Disney clearly intends to invest in its businesses and provide great content for its fans, but just how many new things are in the works? We got some more information yesterday. Chapek mentioned that Disney has been able to restart or complete production on the projects that got halted by the pandemic, and that they anticipate having 8 NEW projects “up and running by January.” We’re not sure what these new projects are, but we’re excited to hear that they’ll be moving forward.
Chapek also said that, in terms of television shows, Disney now has “more than 100 live-action scripted and unscripted projects in active production with dozens more in various stages of pre- or post-production.” That’s a LOT of TV. Whether those are projects that are currently available on (or will eventually go to) cable or a direct-to-consumer service is unclear, but we are always on the lookout for the latest news.
Sports Are Important
While Disney+ was mentioned a lot, Chapek didn’t forget about ESPN and sports in general. He noted that, if you look at the “most watched cable shows on TV this year, more than half have been live sports.” But, there are risks when it comes to sports.
Chapek acknowledged that there are risks that games may be canceled or a season may not finish due to the pandemic. Also, there are no (or little) fans in the stadiums, and fans can’t really get together in large gatherings to watch the games. Still, he said Disney doesn’t have concerns about the long-term health of sports.
He also pointed out that ESPN+ has reached more than 10 million paid subscribers, nearly tripling in size over the past year. So, Disney is definitely not discounting sports from their overall portfolio.
Disney World is Getting Busy
In case you missed it, this earnings conference made one thing pretty clear — Disney World is getting busy! Thanksgiving week capacity is close to 100% already and the parks are already booked at 77% for Q1 of the 2021 fiscal year (basically through the end of 2020).
But that’s not all, Chapek acknowledged that Disney World has actually increased their capacity from 25% to 35% — so not only are things booked, but more people are able to go in general. Of course, things are subject to change in the future, but it is interesting to hear exactly at what capacity is operating right now considering we have seen some large crowds in certain parks and at certain times.
Q1 of Fiscal 2021 May Not Be Too Great
Q1 of Disney’s fiscal 2021 year started in early October and should end around early January. Christine McCarthy gave an idea of how things may be looking for the company during that time. Specifically, Disneyland is expected to remain closed throughout 2020, and Disneyland Paris is also closed.
Disney also doesn’t have any significant theatrical releases planned for Q1 so they’re expecting a lower quarter in terms of results as compared to last year where the new Star Wars film and Frozen 2 were released around this time. Home entertainment, stage play, and consumer products are also all expected to be lower in terms of results or otherwise adversely impacted.
Interestingly, McCarthy also said they “expect the Q1 operating results of our DTC businesses to decline by approximately $100 million relative to the prior-year quarter driven by continued investment in Disney+,” partially offset by some other matters. Still, Disney appears to be dedicated to investing in their DTC business regardless of whether that results in a decline in the quarter.
Cruising Will Be Delayed But People Want to Sail
In terms of cruising, the CDC recently released some new guidelines that companies must meet in order to sail again. Chapek noted that those guidelines are “quite thorough” and entail some “high hurdles” in terms of testing and the processes that have to happen to certify their first sailings. Chapek said that this will necessarily result in delays beyond what Disney had hoped in terms of getting its guests back onboard its ships.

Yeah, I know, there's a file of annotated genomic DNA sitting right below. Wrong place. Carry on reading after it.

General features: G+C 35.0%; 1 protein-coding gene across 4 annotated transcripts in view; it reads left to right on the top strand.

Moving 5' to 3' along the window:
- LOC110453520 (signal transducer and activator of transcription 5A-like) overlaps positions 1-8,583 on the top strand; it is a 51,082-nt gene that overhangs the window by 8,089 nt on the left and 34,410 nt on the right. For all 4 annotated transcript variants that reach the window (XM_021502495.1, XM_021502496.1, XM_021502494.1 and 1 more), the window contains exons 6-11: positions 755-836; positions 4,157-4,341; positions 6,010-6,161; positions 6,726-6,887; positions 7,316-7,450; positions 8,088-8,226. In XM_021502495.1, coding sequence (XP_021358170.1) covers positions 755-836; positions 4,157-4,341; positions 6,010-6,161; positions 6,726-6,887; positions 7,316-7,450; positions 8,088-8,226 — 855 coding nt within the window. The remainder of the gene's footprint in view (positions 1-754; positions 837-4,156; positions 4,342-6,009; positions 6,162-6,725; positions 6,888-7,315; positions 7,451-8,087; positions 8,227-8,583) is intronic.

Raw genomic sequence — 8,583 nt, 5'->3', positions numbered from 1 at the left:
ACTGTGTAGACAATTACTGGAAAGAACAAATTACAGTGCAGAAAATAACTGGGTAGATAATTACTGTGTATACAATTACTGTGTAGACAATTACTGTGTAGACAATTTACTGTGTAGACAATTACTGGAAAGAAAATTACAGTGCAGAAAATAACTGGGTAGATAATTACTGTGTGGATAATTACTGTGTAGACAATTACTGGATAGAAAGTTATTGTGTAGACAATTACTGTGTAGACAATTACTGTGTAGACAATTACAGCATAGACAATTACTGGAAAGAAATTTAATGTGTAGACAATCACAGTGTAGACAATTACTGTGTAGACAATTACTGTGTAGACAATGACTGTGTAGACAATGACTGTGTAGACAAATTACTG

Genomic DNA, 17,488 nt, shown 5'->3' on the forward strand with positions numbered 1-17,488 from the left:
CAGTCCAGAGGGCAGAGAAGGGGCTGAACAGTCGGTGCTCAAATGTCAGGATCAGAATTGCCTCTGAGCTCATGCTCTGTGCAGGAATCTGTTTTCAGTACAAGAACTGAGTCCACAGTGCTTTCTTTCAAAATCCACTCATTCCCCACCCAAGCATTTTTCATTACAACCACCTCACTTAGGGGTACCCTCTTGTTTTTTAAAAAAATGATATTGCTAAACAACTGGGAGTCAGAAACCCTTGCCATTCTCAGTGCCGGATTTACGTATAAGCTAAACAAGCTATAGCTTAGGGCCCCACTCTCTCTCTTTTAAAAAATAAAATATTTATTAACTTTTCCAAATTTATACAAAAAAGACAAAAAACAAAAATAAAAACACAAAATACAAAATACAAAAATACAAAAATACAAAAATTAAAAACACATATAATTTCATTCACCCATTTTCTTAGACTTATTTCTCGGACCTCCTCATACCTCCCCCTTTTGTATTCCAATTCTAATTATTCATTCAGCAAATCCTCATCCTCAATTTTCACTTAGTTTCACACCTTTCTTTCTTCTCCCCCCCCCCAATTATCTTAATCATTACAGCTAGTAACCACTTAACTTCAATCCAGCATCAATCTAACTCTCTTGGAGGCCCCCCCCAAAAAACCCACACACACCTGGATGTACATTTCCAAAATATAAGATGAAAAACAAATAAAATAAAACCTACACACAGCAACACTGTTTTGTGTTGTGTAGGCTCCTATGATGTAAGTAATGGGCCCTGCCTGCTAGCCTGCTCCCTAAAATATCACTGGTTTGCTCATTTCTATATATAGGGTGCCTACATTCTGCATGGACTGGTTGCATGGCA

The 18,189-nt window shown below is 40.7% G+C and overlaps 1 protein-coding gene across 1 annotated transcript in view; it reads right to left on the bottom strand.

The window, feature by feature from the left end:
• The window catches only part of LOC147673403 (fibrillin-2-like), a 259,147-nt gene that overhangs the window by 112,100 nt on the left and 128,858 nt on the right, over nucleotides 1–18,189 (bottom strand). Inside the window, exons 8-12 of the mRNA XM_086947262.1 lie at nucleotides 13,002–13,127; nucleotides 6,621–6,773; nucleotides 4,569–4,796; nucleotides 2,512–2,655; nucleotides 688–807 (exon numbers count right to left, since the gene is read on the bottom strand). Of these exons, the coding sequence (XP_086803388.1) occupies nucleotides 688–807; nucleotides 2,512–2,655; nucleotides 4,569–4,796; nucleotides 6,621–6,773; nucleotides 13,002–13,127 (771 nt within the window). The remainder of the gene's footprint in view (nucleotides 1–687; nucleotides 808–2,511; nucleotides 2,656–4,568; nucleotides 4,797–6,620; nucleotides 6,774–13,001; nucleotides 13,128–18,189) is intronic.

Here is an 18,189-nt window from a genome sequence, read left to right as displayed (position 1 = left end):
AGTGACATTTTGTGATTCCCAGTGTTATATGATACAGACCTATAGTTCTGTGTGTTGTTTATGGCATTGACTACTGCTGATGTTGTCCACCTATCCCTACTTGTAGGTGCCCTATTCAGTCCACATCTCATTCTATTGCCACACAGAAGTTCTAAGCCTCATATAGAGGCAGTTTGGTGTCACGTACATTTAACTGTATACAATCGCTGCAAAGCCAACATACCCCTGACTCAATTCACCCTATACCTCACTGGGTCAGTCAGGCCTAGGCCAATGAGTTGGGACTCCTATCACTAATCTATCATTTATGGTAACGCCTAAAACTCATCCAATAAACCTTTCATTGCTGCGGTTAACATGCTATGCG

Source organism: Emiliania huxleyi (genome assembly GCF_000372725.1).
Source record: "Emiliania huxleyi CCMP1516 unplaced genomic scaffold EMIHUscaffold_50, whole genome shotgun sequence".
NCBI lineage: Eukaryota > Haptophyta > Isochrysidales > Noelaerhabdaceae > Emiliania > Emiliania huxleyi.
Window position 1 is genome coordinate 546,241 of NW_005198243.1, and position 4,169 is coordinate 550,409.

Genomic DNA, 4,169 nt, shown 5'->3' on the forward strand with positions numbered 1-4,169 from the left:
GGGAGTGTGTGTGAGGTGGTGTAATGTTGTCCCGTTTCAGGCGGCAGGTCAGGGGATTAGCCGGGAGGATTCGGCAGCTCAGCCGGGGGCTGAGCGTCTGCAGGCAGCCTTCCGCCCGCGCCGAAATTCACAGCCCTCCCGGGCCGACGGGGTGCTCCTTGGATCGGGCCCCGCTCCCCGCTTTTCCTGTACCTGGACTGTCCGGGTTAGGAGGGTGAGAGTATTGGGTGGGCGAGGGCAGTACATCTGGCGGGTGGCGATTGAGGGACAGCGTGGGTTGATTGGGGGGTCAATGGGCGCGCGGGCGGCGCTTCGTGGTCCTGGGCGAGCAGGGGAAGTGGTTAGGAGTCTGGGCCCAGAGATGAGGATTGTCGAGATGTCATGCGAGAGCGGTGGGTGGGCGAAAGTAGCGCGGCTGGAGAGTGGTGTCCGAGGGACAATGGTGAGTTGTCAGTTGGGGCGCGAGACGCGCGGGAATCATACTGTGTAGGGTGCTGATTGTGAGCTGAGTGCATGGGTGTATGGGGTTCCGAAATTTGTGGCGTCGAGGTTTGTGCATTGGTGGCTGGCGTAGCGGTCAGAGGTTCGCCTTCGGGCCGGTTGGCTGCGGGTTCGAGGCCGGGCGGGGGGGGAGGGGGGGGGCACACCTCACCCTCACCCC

But, make no mistake about it, Chapek has indicated that guests do want to cruise. He said that there’s an extremely strong demand for the back half of their 2021 fiscal year and all of their 2022 fiscal year in terms of bookings. So, even with the uncertainty of not knowing when cruising will start again or what it will look like when it does, it seems some guests are still looking forward to eventually sailing the seas.
Disney Still Has a LOT of Cash, But Not as Much as Before
Finally, we come to the last thing you may have missed — Disney still has a lot of cash, but not as much as before. We’ve talked about how much cash Disney has before and why, but yesterday we got an update on that. Christine McCarthy noted that while Disney had $23 billion in the prior quarter, as of the end of fiscal 2020, their “cash and cash equivalents are a very healthy $18 billion.”
So, that is a reduction of about $5 billion from the last quarter. McCarthy gave some explanations about the reduction, saying they lowered some balances by almost $5 billion and took care of some bond maturities. Despite this reduction, McCarthy said Disney is “still generating operating cash” and investing in their content now, so they’re managing the situation.
With continued park closures in Disneyland Resort and Disneyland Paris, continued delays in theatrical releases, and the pandemic still very much in effect, it appears Disney is continuing to hold onto its “healthy” amount of cash as much as possible to ensure they are in a good financial situation moving forward. We will continue to monitor this as we get more information in the upcoming quarters.
Well, that’s our list of the top things you may have missed from yesterday’s call. We’re excited to see what BIG news is released on Investor Day and in the future, and we’ll continue to keep you updated on all of it!
Click here to learn more about the Q4 earnings report and what was discussed during the earnings call!
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What are you hoping to learn more about during Investor Day? Let us know in the comments!